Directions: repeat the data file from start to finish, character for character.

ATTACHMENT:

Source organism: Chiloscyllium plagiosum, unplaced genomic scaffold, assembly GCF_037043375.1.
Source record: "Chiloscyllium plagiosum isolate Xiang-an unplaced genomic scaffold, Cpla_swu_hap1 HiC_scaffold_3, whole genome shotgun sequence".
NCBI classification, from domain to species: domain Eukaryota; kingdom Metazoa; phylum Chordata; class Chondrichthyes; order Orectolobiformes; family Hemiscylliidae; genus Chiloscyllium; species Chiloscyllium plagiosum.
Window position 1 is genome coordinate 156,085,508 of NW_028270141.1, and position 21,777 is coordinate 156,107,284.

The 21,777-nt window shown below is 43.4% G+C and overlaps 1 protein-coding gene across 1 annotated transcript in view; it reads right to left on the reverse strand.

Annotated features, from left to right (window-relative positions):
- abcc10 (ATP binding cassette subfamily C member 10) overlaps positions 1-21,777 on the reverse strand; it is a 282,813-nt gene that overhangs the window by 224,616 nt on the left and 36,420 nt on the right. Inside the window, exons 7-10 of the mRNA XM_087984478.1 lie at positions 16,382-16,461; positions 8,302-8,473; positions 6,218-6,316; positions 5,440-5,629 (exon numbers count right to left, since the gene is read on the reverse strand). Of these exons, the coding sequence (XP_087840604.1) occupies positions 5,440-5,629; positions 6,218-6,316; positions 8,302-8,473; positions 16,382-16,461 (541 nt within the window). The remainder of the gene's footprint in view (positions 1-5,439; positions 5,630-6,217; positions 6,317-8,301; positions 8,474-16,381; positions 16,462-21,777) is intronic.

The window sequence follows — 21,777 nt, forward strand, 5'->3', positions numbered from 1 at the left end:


Source organism: Chiloscyllium plagiosum, unplaced genomic scaffold, assembly GCF_037043375.1.
Source record: "Chiloscyllium plagiosum isolate Xiang-an unplaced genomic scaffold, Cpla_swu_hap1 HiC_scaffold_3, whole genome shotgun sequence".
NCBI classification, from domain to species: domain Eukaryota; kingdom Metazoa; phylum Chordata; class Chondrichthyes; order Orectolobiformes; family Hemiscylliidae; genus Chiloscyllium; species Chiloscyllium plagiosum.
Window position 1 is genome coordinate 156,085,508 of NW_028270141.1, and position 21,777 is coordinate 156,107,284.

The 21,777-nt window shown below is 43.4% G+C and overlaps 1 protein-coding gene across 1 annotated transcript in view; it reads right to left on the reverse strand.

Annotated features, from left to right (window-relative positions):
- abcc10 (ATP binding cassette subfamily C member 10) overlaps positions 1-21,777 on the reverse strand; it is a 282,813-nt gene that overhangs the window by 224,616 nt on the left and 36,420 nt on the right. Inside the window, exons 7-10 of the mRNA XM_087984478.1 lie at positions 16,382-16,461; positions 8,302-8,473; positions 6,218-6,316; positions 5,440-5,629 (exon numbers count right to left, since the gene is read on the reverse strand). Of these exons, the coding sequence (XP_087840604.1) occupies positions 5,440-5,629; positions 6,218-6,316; positions 8,302-8,473; positions 16,382-16,461 (541 nt within the window). The remainder of the gene's footprint in view (positions 1-5,439; positions 5,630-6,217; positions 6,317-8,301; positions 8,474-16,381; positions 16,462-21,777) is intronic.

The window sequence follows — 21,777 nt, forward strand, 5'->3', positions numbered from 1 at the left end: